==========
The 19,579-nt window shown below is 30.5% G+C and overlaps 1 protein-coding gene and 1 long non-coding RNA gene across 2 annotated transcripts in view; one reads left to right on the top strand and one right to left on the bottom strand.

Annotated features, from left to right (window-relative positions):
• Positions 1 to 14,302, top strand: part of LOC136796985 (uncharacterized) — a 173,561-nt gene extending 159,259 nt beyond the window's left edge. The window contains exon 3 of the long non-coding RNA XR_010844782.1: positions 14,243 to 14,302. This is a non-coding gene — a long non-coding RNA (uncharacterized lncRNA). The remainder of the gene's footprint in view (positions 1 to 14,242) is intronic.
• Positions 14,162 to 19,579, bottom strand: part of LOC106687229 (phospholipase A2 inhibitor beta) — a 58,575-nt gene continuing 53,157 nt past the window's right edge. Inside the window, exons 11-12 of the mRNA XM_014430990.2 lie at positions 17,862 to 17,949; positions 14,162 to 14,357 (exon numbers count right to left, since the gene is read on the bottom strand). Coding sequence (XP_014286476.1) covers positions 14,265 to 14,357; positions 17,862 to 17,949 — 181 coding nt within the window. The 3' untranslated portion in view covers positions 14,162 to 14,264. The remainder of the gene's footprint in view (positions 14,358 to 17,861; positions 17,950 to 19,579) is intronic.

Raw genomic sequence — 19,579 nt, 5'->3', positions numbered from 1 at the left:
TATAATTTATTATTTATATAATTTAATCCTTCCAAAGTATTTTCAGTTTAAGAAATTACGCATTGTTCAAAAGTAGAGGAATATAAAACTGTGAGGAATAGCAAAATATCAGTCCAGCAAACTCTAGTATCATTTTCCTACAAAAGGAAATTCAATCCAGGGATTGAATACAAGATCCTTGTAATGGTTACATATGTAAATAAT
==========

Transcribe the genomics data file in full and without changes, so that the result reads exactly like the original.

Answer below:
The 19,579-nt window shown below is 30.5% G+C and overlaps 1 protein-coding gene and 1 long non-coding RNA gene across 2 annotated transcripts in view; one reads left to right on the top strand and one right to left on the bottom strand.

Annotated features, from left to right (window-relative positions):
• Positions 1 to 14,302, top strand: part of LOC136796985 (uncharacterized) — a 173,561-nt gene extending 159,259 nt beyond the window's left edge. The window contains exon 3 of the long non-coding RNA XR_010844782.1: positions 14,243 to 14,302. This is a non-coding gene — a long non-coding RNA (uncharacterized lncRNA). The remainder of the gene's footprint in view (positions 1 to 14,242) is intronic.
• Positions 14,162 to 19,579, bottom strand: part of LOC106687229 (phospholipase A2 inhibitor beta) — a 58,575-nt gene continuing 53,157 nt past the window's right edge. Inside the window, exons 11-12 of the mRNA XM_014430990.2 lie at positions 17,862 to 17,949; positions 14,162 to 14,357 (exon numbers count right to left, since the gene is read on the bottom strand). Coding sequence (XP_014286476.1) covers positions 14,265 to 14,357; positions 17,862 to 17,949 — 181 coding nt within the window. The 3' untranslated portion in view covers positions 14,162 to 14,264. The remainder of the gene's footprint in view (positions 14,358 to 17,861; positions 17,950 to 19,579) is intronic.

Raw genomic sequence — 19,579 nt, 5'->3', positions numbered from 1 at the left:
TATAATTTATTATTTATATAATTTAATCCTTCCAAAGTATTTTCAGTTTAAGAAATTACGCATTGTTCAAAAGTAGAGGAATATAAAACTGTGAGGAATAGCAAAATATCAGTCCAGCAAACTCTAGTATCATTTTCCTACAAAAGGAAATTCAATCCAGGGATTGAATACAAGATCCTTGTAATGGTTACATATGTAAATAAT